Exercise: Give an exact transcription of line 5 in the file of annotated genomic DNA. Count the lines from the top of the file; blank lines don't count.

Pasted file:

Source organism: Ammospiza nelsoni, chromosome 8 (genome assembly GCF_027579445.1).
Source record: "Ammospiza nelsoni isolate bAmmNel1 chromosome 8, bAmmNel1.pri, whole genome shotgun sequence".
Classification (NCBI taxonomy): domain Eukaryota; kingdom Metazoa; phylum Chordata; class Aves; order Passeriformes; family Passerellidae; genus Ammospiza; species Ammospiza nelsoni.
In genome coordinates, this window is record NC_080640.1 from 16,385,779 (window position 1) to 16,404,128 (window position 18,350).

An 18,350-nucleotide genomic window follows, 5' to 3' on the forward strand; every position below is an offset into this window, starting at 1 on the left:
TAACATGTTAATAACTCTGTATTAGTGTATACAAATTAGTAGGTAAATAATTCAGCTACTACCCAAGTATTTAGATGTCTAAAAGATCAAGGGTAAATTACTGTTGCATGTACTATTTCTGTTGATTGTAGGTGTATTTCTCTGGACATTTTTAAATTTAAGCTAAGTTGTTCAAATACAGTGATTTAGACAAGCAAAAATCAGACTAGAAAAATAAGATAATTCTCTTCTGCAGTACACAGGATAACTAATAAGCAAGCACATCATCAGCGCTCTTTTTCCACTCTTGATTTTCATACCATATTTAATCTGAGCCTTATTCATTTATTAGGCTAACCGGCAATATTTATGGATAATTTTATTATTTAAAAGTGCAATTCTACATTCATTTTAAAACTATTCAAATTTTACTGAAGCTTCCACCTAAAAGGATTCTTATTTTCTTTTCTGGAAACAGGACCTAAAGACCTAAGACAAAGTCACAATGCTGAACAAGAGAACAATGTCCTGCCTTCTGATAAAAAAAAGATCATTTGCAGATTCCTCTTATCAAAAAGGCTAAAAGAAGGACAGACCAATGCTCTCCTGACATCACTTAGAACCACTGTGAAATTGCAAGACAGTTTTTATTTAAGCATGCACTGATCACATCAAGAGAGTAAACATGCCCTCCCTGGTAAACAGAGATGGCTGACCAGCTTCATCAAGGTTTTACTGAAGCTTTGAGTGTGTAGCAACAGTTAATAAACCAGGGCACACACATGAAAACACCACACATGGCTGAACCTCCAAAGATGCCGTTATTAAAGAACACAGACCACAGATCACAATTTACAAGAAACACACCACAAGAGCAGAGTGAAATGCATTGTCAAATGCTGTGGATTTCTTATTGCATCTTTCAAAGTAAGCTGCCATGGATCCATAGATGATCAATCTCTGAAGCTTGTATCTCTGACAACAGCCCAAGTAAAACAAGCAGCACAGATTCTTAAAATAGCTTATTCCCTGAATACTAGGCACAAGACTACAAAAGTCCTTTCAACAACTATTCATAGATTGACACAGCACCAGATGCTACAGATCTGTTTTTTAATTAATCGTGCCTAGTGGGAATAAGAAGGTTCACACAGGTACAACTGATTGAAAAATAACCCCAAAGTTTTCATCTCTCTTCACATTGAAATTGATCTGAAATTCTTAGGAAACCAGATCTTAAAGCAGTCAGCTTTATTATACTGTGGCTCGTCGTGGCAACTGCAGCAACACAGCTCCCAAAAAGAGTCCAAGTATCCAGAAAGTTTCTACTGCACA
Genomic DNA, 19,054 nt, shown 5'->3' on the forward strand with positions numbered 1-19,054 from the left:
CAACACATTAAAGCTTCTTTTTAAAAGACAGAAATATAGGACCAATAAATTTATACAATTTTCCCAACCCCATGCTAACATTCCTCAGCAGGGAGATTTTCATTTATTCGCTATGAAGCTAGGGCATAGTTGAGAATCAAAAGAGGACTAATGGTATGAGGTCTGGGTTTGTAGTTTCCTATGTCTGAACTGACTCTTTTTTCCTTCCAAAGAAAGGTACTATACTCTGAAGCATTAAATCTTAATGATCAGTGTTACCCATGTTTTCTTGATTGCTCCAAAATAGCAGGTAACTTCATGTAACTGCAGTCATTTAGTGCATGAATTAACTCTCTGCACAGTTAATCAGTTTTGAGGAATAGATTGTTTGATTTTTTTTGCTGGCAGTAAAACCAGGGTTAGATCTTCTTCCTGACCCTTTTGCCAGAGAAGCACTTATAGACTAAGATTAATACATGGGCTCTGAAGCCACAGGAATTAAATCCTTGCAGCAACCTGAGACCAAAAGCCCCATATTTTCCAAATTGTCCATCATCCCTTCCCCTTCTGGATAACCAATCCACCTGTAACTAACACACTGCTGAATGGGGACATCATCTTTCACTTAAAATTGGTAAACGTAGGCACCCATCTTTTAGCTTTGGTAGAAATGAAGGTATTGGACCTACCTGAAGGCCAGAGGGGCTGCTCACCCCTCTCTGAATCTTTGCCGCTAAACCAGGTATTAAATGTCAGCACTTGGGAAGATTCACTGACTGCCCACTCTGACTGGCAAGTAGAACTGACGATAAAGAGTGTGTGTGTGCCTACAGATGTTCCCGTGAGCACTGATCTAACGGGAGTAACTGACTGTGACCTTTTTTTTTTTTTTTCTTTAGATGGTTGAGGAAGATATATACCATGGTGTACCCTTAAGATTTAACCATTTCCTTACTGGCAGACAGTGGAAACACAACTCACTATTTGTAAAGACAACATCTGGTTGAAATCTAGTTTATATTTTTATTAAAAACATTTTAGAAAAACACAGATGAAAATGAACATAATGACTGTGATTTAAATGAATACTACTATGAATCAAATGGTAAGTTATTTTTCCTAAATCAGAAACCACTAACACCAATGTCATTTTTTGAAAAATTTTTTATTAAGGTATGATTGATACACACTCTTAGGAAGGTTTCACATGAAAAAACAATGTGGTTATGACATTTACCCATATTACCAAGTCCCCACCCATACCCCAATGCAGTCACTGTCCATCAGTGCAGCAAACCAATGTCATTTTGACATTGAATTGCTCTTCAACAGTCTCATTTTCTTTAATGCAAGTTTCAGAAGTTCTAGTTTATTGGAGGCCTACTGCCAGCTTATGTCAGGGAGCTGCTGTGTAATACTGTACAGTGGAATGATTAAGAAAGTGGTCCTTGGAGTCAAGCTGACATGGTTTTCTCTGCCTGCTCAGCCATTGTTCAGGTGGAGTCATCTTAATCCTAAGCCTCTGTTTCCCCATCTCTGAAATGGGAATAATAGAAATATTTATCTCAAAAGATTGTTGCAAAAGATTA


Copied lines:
An 18,350-nucleotide genomic window follows, 5' to 3' on the forward strand; every position below is an offset into this window, starting at 1 on the left: